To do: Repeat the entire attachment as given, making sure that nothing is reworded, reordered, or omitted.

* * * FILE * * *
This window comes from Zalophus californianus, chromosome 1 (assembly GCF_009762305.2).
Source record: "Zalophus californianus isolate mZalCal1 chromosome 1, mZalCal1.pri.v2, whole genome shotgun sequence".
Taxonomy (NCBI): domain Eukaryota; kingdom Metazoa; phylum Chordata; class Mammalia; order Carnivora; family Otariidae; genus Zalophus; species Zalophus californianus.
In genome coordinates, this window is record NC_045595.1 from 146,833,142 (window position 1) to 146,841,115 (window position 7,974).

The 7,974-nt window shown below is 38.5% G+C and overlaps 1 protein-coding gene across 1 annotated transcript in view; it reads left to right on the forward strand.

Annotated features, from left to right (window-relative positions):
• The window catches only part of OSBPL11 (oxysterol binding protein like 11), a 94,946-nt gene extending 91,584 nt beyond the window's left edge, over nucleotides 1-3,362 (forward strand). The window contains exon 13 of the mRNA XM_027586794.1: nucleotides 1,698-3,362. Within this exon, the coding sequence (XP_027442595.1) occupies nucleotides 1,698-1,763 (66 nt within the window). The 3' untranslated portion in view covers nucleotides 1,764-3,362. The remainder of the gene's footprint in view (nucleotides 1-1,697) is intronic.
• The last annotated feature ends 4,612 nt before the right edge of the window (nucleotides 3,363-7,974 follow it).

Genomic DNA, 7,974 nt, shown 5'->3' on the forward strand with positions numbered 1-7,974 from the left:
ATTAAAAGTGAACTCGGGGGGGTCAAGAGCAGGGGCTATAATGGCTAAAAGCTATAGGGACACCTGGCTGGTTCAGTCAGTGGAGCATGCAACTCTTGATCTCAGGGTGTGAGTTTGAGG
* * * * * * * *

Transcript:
This window comes from Zalophus californianus, chromosome 1 (assembly GCF_009762305.2).
Source record: "Zalophus californianus isolate mZalCal1 chromosome 1, mZalCal1.pri.v2, whole genome shotgun sequence".
Taxonomy (NCBI): domain Eukaryota; kingdom Metazoa; phylum Chordata; class Mammalia; order Carnivora; family Otariidae; genus Zalophus; species Zalophus californianus.
In genome coordinates, this window is record NC_045595.1 from 146,833,142 (window position 1) to 146,841,115 (window position 7,974).

The 7,974-nt window shown below is 38.5% G+C and overlaps 1 protein-coding gene across 1 annotated transcript in view; it reads left to right on the forward strand.

Annotated features, from left to right (window-relative positions):
• The window catches only part of OSBPL11 (oxysterol binding protein like 11), a 94,946-nt gene extending 91,584 nt beyond the window's left edge, over nucleotides 1-3,362 (forward strand). The window contains exon 13 of the mRNA XM_027586794.1: nucleotides 1,698-3,362. Within this exon, the coding sequence (XP_027442595.1) occupies nucleotides 1,698-1,763 (66 nt within the window). The 3' untranslated portion in view covers nucleotides 1,764-3,362. The remainder of the gene's footprint in view (nucleotides 1-1,697) is intronic.
• The last annotated feature ends 4,612 nt before the right edge of the window (nucleotides 3,363-7,974 follow it).

Genomic DNA, 7,974 nt, shown 5'->3' on the forward strand with positions numbered 1-7,974 from the left:
ATTAAAAGTGAACTCGGGGGGGTCAAGAGCAGGGGCTATAATGGCTAAAAGCTATAGGGACACCTGGCTGGTTCAGTCAGTGGAGCATGCAACTCTTGATCTCAGGGTGTGAGTTTGAGG